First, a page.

Bison begin the day's grazing after spending a cold night in Yellowstone's Lower Geyser Basin.

Bison begin the day’s grazing after spending a cold night in Yellowstone’s Lower Geyser Basin.

The shame part of the tip comes from the fact that people will often stare at you while you’re in “strange” shooting positions.  I will usually start off shooting the composition from a bit further away, then move closer as I shoot.  Usually the best photos are the closer ones.  When I am very low, hand-holding the camera, I will often crawl on my belly towards my subject.  In the case of the photo at top, White Dome Geyser, I was doing my best imitation of “army guy crawling under razor wire” when I felt a rumbling in my belly.

The moon is enlarged through the steam over Hot Lake in Yellowstone National Park.

The moon is enlarged through the steam over Hot Lake in Yellowstone National Park.

At first I thought it was just my stomach telling me it was past breakfast time (I had been shooting for a couple hours, since before sunrise).  But the geyser quickly made it clear what the rumbling meant as it began to erupt.  I managed to get a few frames off before I started getting pelted with hot water and had to scramble away.

As I got up and looked around, there were at least a couple observers chuckling and nudging each other.  Sure, I felt a little embarrassed, but I also knew there was a good chance I got a nice shot.  Always remember this:  your photo will last longer than you, while your shame usually lasts mere minutes; you will have forgotten all about it by next day.  So go ahead, photograph without any shame.

Steam drifts over Yellowstone's Lower Geyser Basin on a starry evening.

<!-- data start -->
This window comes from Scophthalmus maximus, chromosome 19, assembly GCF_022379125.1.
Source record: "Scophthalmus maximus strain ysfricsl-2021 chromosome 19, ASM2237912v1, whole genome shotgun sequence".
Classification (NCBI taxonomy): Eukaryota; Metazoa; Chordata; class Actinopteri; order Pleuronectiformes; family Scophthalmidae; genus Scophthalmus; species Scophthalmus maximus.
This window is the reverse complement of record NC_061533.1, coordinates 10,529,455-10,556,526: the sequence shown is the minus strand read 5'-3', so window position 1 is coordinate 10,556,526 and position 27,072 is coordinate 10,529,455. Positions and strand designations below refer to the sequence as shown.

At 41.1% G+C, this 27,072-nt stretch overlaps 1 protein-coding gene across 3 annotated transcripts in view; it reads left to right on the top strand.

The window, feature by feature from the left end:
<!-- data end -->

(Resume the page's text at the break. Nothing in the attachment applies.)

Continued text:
Steam drifts over Yellowstone’s Lower Geyser Basin on a starry evening.

 

 

Yellowstone and the Park Circus   5 comments

At dawn in Yellowstone’s Lower Geyser Basin, Great Fountain Geyser blows off a little steam.

Yellowstone is the only National Park I have a love-hate relationship with.  I do not like so many things about this park, but I realized this time around that all of my disdain has to do with how it is managed by the N.P.S.  It’s not at all about the place itself.  I really love its unique landscape, its awesome geology, and (most of all ) its wonderful wildlife.

A frozen meadow at Yellowstone National Park, Wyoming, slowly thaws as the sun appears.

I worked a long time ago, for just one season, at Mt Rainier.  Many of us called it the Park Circus, and it has not gotten any better since then.  I know many people have pet names for the places where they work.  But it seems that when it comes to government agencies, these cynically funny monikers are especially apt.   The Farce Service, the Bowel Movement (BLM), the list goes on.

I visited Yellowstone late last August, and while (as always) it was pretty busy, I was able to actually obtain a campsite. Earlier in the summer it is very crowded, and I would avoid the place from about mid-June through mid-August.  I had hopes that this time around, visiting at the end of September, the park would be almost empty.

Unfortunately, it seems that everyone has been told Autumn is the best time to visit Yellowstone in order to avoid crowds.  As might be expected, this has resulted in a significant number of people visiting in September and October.  Add to this the fact that the Park Service believes it is uncrowded, and closes many campgrounds, lodges, roads, etc., and you have a bit of a squeeze.  They also cut back on ranger staff, which doesn’t break my heart at all.